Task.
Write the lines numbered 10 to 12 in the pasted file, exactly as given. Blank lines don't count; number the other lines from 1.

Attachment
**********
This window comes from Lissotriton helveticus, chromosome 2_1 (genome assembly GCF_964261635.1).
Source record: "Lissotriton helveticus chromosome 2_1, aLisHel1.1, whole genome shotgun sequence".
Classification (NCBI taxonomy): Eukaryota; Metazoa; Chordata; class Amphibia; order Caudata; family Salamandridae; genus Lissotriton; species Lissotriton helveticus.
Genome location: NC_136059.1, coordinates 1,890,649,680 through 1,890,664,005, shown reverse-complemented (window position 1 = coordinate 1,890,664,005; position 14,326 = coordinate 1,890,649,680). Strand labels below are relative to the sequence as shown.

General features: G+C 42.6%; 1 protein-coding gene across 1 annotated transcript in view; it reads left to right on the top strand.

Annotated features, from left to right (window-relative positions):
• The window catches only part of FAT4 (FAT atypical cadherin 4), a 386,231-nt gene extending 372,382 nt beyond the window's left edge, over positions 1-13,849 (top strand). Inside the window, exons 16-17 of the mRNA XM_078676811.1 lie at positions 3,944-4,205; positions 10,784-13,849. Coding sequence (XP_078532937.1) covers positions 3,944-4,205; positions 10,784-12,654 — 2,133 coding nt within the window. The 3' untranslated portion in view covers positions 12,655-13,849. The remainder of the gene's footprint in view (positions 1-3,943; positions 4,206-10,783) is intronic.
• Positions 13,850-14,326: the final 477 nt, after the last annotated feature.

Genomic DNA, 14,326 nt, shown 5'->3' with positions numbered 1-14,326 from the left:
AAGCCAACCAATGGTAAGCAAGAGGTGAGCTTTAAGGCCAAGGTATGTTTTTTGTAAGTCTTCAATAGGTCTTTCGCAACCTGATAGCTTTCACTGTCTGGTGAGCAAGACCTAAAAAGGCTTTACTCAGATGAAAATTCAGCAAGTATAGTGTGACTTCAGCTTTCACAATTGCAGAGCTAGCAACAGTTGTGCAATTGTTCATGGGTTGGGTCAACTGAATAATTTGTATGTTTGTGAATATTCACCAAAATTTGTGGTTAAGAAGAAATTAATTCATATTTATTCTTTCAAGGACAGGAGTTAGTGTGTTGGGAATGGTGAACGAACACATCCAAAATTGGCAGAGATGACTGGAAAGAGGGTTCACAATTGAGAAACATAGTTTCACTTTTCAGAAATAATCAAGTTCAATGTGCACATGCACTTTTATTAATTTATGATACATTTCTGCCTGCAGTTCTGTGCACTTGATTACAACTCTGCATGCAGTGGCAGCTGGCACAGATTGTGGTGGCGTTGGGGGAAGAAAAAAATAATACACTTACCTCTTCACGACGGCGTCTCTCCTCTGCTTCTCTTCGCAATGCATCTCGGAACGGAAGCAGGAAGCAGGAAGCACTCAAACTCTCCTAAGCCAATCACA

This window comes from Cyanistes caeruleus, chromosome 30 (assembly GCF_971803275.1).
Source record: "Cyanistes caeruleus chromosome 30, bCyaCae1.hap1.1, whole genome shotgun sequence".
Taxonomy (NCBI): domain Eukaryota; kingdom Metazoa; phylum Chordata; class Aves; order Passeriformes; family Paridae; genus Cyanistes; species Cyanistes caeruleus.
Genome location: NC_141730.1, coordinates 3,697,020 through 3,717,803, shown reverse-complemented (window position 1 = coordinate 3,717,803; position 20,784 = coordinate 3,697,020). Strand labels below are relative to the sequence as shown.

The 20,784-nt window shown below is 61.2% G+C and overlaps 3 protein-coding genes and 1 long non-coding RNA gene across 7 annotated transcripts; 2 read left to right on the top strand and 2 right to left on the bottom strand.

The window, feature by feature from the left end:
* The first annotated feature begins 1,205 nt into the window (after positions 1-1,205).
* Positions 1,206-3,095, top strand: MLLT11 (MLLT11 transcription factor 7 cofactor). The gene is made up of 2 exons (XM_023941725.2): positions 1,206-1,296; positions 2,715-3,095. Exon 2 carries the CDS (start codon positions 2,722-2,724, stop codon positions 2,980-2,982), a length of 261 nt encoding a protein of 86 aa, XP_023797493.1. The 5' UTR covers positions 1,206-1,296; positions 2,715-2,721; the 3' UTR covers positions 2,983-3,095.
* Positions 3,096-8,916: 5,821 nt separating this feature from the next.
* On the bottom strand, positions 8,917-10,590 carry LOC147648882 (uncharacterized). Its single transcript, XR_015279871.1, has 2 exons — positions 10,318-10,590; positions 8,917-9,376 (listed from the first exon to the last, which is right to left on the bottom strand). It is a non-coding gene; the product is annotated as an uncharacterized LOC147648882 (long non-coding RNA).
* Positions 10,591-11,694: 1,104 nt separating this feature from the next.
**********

AAGCCAACCAATGGTAAGCAAGAGGTGAGCTTTAAGGCCAAGGTATGTTTTTTGTAAGTCTTCAATAGGTCTTTCGCAACCTGATAGCTTTCACTGTCTGGTGAGCAAGACCTAAAAAGGCTTTACTCAGATGAAAATTCAGCAAGTATAGTGTGACTTCAGCTTTCACAATTGCAGAGCTAGCAACAGTTGTGCAATTGTTCATGGGTTGGGTCAACTGAATAATTTGTATGTTTGTGAATATTCACCAAAATTTGTGGTTAAGAAGAAATTAATTCATATTTATTCTTTCAAGGACAGGAGTTAGTGTGTTGGGAATGGTGAACGAACACATCCAAAATTGGCAGAGATGACTGGAAAGAGGGTTCACAATTGAGAAACATAGTTTCACTTTTCAGAAATAATCAAGTTCAATGTGCACATGCACTTTTATTAATTTATGATACATTTCTGCCTGCAGTTCTGTGCACTTGATTACAACTCTGCATGCAGTGGCAGCTGGCACAGATTGTGGTGGCGTTGGGGGAAGAAAAAAATAATACACTTACCTCTTCACGACGGCGTCTCTCCTCTGCTTCTCTTCGCAATGCATCTCGGAACGGAAGCAGGAAGCAGGAAGCACTCAAACTCTCCTAAGCCAATCACA

This window comes from Cyanistes caeruleus, chromosome 30 (assembly GCF_971803275.1).
Source record: "Cyanistes caeruleus chromosome 30, bCyaCae1.hap1.1, whole genome shotgun sequence".